Yes, you can still dispute it. You can't dispute that you bought it but you can easily dispute service or faulty product. Hell even with a signature you can easily say "that wasn't me, the card was stolen" and so long as you don't have other transactions it'll be trivial to dispute it.

Yea but if i have a signature then american express will pay for the dispute most of the time. Of I don’t have a signature then i lose automatically. I handle charge back disputes as part of my job

The whole idea doesn't even make sense because you could sign any ridiculous thing, no one verifies them. If they came after you for nonpayment and had to use your signature as proof you agreed to pay, and you signed President Obama, what are they going to do? It's a silly system that no one even uses.

Man I can't re.ember the last time I had to sign here in Canada. Either tap and pay or pin code everywhere here.

The only thing stranger would be using cash or a cheque.

Tap and pay is the greatest.

Except it makes you look like an idiot when you go to a behind the times store, or a gas station (since they require a pin anyways).

I hate when I'm buying a bag of chips at the 7-11 and the clerk asks for my ID and then studies my signature like he's just working there on his off hours and his real job is at the crime lab studying forged signatures. Sometimes I just write 'whatever' on the signature line.

Original Poster8 points · 5 months ago

I like "Fuck You" in my nicest cursive

Maybe 'I like you' would be interesting and then wink when they look at you

Oh man, I remember there was a massive hullabaloo about a guy in Australia (I think) who signed everything, bank documents, checks, statutory declarations, all will a little dick and balls; and he had to go all the way to court to fight to keep that as his signature

My favorite part was that the judge initially was incredulous and thought the whole thing was ridiculous, but after looking though the actual details of what constitutes a signature and the precedents, he had to let the guy keep his signature, and basically ruled that a signature need not resemble words

After that and getting the right to wear a colander on my head for drivers license pictures, fun country.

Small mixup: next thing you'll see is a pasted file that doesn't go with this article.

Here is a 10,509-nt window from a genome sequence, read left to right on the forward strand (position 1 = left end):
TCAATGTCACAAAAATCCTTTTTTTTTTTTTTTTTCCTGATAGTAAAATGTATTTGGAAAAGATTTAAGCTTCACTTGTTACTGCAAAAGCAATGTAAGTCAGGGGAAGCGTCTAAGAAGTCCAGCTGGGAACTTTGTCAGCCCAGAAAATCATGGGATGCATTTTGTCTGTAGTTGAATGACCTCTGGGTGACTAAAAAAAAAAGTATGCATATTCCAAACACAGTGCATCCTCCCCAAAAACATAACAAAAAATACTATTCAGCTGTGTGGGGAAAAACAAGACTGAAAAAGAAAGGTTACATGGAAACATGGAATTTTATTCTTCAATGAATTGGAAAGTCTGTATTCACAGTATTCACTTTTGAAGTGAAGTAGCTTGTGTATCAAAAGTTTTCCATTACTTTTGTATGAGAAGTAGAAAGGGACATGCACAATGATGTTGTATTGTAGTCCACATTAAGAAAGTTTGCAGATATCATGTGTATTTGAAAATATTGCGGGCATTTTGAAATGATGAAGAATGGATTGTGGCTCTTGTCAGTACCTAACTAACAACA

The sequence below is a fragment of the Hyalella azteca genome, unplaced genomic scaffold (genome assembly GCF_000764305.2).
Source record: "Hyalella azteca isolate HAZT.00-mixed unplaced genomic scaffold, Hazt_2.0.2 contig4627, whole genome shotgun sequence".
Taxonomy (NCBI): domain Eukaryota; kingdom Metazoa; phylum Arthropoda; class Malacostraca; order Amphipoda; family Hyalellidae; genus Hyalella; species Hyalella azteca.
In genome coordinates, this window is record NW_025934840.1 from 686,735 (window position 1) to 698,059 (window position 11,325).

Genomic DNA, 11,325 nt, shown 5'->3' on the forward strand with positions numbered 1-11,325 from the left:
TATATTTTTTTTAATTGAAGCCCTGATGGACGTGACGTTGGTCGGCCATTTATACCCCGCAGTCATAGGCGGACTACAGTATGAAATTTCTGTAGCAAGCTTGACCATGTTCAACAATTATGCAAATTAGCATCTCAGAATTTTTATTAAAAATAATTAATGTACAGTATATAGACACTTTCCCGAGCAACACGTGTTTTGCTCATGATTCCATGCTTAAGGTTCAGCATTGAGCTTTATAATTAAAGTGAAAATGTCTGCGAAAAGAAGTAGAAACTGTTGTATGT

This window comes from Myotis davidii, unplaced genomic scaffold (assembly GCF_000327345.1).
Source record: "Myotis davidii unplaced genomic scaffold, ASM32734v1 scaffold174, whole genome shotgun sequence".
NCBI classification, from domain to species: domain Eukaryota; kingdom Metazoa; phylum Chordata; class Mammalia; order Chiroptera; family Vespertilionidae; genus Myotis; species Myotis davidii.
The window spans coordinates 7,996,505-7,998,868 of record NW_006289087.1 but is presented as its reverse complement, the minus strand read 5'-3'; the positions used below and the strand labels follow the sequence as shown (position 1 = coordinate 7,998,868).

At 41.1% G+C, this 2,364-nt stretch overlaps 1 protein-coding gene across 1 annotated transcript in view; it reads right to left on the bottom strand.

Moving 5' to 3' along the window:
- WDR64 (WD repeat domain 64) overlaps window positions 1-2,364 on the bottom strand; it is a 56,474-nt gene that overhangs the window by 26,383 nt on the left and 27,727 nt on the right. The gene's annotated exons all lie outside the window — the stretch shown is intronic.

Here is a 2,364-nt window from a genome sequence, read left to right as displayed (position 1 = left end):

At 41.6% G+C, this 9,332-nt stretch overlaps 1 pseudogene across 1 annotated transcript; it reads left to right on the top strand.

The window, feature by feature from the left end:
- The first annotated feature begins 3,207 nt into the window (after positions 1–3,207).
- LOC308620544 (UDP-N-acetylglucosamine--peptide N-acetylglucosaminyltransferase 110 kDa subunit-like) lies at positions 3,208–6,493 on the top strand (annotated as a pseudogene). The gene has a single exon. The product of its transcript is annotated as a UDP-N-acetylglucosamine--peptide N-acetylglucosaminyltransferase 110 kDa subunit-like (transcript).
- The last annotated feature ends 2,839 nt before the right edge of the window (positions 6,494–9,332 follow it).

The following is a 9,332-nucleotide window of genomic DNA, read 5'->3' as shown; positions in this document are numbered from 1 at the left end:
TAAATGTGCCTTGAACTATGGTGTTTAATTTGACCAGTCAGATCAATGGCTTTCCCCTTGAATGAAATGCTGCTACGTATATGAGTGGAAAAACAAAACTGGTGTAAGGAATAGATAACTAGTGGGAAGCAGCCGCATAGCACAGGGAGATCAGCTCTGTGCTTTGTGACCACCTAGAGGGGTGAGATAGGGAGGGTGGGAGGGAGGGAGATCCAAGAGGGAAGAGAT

[deleted]
1 point · 5 months ago

They don't even check my ID for beer much less match it to my credit card.

11 points · 5 months ago

Canada would like to welcome the USA to 2003

Signing cards died on August 1st 2014 here in Australia.

Feb 2006 in the UK.

Comment deleted5 months ago(2 children)

The US will never be done because forcing people to convert to chip and pin is oppression and it violates their freedom as consumers.

Or maybe it’s because it’s slower than swipe

I live in the US and have never signed a credit card and I got my first one in like 2006.

When using, not on the back.

Signing the back is also useless, I’ve never done that before either. The only time I’ve had a problem with that is when I an American went to the UK and used my card

Over the yrs I have had a few places give me crap that my C.C. isn't signed. One wouldn't let me use it without signing it first. Think about that one...

They're actually following Visa's card acceptance guidelines if they do that. If the card isn't signed it's not considered valid. What the merchant is supposed to do is ask the customer to sign the card, then ask for an ID with a signature on it and compare to make sure the photo on the ID matches the person in front of them and the signature and name on the ID match the card.

I get that you they state they are required, just like checking for the sig is required. Neither one happens all that much.

The only card I’ve signed the back of in the last ten years was because woolies systems fucked up so I had to sign the receipt. Checkout chick saw no issue in me signing the card, then the receipt, before she checked them.